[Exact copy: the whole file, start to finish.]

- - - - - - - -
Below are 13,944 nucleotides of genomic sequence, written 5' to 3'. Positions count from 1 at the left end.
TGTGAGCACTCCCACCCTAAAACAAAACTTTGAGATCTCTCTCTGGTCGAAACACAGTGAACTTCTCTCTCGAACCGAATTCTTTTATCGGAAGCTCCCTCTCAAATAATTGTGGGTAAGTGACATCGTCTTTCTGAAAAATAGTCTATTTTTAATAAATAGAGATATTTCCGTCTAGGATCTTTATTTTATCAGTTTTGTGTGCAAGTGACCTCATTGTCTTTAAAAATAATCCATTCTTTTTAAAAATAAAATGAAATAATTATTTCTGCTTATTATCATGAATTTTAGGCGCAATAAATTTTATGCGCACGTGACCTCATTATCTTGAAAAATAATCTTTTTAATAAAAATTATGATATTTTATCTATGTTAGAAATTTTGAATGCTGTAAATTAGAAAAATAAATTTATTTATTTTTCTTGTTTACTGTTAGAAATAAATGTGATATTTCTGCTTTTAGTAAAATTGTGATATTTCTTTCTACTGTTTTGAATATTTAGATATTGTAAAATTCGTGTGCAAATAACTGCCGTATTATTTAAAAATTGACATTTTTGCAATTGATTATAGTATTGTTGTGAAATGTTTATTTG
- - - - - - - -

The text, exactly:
Below are 13,944 nucleotides of genomic sequence, written 5' to 3'. Positions count from 1 at the left end.
TGTGAGCACTCCCACCCTAAAACAAAACTTTGAGATCTCTCTCTGGTCGAAACACAGTGAACTTCTCTCTCGAACCGAATTCTTTTATCGGAAGCTCCCTCTCAAATAATTGTGGGTAAGTGACATCGTCTTTCTGAAAAATAGTCTATTTTTAATAAATAGAGATATTTCCGTCTAGGATCTTTATTTTATCAGTTTTGTGTGCAAGTGACCTCATTGTCTTTAAAAATAATCCATTCTTTTTAAAAATAAAATGAAATAATTATTTCTGCTTATTATCATGAATTTTAGGCGCAATAAATTTTATGCGCACGTGACCTCATTATCTTGAAAAATAATCTTTTTAATAAAAATTATGATATTTTATCTATGTTAGAAATTTTGAATGCTGTAAATTAGAAAAATAAATTTATTTATTTTTCTTGTTTACTGTTAGAAATAAATGTGATATTTCTGCTTTTAGTAAAATTGTGATATTTCTTTCTACTGTTTTGAATATTTAGATATTGTAAAATTCGTGTGCAAATAACTGCCGTATTATTTAAAAATTGACATTTTTGCAATTGATTATAGTATTGTTGTGAAATGTTTATTTG